Welcome to the Machynlleth pages. I've had a lot of feedback since I first put this Web Site on line, from as far afield as Abu Dhabi, Australia, Canada, China, Italy, New Zealand, Norway, Oman, Portugal, Switzerland, Japan, the USA (California, Florida, Georgia, Illinois, New York, Texas) and, best of all, from a great school friend now in Malaysia, whom I met again after 30 years. There have been many responses from around the UK, mostly from people who have lived there in the past or who have fond memories of holidays in the area. I've also had contact with Mach-based businesses, some of which are into Web publishing, and a growing number from Machynlleth residents themselves. Thank you all for your kind comments.
I don't claim to be an expert on the town, I don't live there any more, so cannot comment on its society, and am unable to visit more than a few times a year. However, it's a fascinating place - a concoction of the very old, the not so old as it might seem, and the very new. The drab grey slates of its rooftops (and for best effect experience this from the top of Penrallt as curtains of rain sweep up the valley) largely disappear from view down at street level, being replaced by a riot of brightly coloured stucco. The town has some architectural treasures and one or two architectural mistakes from the 1960s; generally very well-kept properties and - at last - most of the few scruffy ones in Maengwyn St have undergone renovation.
Welsh is used widely in Machynlleth, I'm glad to say, although I am ashamed of my own lack of prowess in this area. I learnt "book Welsh" until I was 16, but was taunted mercilessly over my poor grasp of the spoken idiom, and you can imagine what effect this had on a teenager with many other more pressing interests to explore. I now wish that I had persevered, and I'm trying hard to improve my vocabulary.
One can pick out a Machynlleth accent when English is spoken - but you will also detect accents from much further afield. Machynlleth, as a traditional market town, must always have attracted visitors and settlers from far and wide, and gradually they are assimilated into its fabric, the children of the incomers growing up as locals - and why not, indeed? I wonder how many Machynlleth families can claim Machynlleth roots over more than 4 generations? A term I heard someone use about Mach was that it is "somewhat alternative", and there is certainly an alternative subculture in evidence. Nevertheless, I feel that it remains at heart a very Welsh town, but with a decidedly unusual veneer.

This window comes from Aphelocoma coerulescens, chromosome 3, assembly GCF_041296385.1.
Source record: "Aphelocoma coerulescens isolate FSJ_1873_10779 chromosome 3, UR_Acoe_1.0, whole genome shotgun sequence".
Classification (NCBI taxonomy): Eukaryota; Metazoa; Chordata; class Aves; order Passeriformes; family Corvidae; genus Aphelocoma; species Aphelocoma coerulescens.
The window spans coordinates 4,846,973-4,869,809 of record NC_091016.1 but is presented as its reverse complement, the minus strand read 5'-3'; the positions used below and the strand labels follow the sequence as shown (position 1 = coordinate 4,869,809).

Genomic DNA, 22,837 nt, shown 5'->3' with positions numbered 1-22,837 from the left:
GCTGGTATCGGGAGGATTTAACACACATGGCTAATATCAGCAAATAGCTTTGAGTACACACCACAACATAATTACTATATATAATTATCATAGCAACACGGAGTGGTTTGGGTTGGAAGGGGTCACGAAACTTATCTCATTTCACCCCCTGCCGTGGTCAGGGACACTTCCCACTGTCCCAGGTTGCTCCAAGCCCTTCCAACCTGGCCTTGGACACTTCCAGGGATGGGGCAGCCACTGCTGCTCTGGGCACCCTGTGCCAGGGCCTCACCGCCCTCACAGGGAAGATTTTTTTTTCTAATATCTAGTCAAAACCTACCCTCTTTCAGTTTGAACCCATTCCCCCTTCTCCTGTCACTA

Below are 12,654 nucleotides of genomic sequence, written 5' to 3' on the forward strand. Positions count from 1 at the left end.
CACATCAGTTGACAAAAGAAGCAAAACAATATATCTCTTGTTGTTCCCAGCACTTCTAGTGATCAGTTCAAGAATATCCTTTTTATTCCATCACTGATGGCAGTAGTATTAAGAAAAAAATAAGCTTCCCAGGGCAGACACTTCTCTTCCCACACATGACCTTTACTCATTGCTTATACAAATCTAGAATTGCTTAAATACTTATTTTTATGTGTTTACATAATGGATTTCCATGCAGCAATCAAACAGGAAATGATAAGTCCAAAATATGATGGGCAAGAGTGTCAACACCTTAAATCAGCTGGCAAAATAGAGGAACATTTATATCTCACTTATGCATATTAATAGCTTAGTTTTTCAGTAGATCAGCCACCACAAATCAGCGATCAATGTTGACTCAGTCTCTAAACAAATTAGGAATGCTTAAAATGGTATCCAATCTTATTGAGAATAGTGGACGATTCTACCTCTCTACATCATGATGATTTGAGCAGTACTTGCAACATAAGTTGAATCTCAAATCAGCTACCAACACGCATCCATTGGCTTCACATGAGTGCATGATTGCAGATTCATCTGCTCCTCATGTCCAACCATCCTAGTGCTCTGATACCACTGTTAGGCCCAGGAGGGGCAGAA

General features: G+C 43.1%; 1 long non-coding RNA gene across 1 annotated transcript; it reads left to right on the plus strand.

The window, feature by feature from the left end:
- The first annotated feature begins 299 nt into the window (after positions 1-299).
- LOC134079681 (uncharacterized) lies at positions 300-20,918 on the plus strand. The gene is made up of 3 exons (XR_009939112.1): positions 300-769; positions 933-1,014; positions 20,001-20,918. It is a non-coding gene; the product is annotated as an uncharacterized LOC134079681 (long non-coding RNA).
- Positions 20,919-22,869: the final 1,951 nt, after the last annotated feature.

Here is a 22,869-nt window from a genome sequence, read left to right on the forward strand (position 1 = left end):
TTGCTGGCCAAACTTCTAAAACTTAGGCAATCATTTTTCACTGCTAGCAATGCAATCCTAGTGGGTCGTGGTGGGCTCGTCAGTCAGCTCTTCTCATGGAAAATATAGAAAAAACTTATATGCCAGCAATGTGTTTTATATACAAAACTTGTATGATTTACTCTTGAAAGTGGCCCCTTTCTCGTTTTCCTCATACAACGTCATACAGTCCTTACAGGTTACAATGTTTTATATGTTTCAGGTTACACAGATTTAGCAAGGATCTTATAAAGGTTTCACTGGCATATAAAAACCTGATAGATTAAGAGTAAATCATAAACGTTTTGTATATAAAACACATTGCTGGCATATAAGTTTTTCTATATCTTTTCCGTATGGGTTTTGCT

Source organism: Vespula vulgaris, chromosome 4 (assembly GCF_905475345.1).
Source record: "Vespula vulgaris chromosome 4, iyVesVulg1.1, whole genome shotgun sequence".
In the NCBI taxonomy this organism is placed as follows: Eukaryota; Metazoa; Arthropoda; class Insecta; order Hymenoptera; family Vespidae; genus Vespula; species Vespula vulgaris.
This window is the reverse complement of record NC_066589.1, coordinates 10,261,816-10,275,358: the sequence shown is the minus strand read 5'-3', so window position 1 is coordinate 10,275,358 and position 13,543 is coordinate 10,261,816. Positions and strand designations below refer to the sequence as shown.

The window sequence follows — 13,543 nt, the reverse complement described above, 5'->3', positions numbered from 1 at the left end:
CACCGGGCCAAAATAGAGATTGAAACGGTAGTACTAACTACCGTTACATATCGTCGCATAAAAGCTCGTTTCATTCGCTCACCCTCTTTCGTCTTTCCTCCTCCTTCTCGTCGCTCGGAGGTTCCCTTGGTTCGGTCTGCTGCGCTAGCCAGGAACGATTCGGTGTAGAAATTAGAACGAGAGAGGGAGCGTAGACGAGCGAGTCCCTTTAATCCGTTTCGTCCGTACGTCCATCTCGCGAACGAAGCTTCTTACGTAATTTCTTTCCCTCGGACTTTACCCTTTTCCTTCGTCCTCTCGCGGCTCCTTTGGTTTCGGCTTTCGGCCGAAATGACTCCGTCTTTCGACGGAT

It's been around a LONG time. Here's a small section of a Christopher Saxton map, published in Camden's "Britannia" in 1610/1637, taken from an original I picked up at a book fair some years ago and have framed on my wall at home. I guess it's just about out of copyright now...
I'm always on the lookout for any information relating to the area, and have dug out all sorts of guff from books, articles and some of the 2,310,000 Web Sites which Google says include the term "Machynlleth". This is an amazing number for a little town of population no more than about 2000 - although it has to be said that a fair proportion of the sites refer to obscure genealogical connections or out-of-date bus timetables! Nevertheless, buried amongst these are some top quality Web Sites as well, and in the following pages I've included links to those that have caught my eye.
I've sorted the Mach-related information into some kind of logical order, and you can access it via the above buttons - the "Explore Mach" button brings up an interactive map with photographs and notes. However, if your interests extend beyond the town itself, click on Dyfi Valley to explore from the source of the river to its estuary.